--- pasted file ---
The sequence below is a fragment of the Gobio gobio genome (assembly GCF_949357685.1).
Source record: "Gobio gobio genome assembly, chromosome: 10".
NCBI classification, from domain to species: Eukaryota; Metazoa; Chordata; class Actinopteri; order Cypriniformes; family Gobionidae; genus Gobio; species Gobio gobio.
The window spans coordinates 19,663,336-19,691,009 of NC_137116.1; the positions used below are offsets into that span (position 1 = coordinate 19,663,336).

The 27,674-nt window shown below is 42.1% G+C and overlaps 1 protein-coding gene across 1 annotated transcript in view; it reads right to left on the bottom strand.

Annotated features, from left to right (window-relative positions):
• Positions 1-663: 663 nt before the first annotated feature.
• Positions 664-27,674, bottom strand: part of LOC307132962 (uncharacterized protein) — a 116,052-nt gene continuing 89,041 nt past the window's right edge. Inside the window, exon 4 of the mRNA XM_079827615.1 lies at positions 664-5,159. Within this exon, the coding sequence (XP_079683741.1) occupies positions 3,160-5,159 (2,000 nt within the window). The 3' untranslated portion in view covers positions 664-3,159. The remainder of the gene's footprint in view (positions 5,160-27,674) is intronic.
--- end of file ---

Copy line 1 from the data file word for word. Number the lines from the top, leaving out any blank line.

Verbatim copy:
The sequence below is a fragment of the Gobio gobio genome (assembly GCF_949357685.1).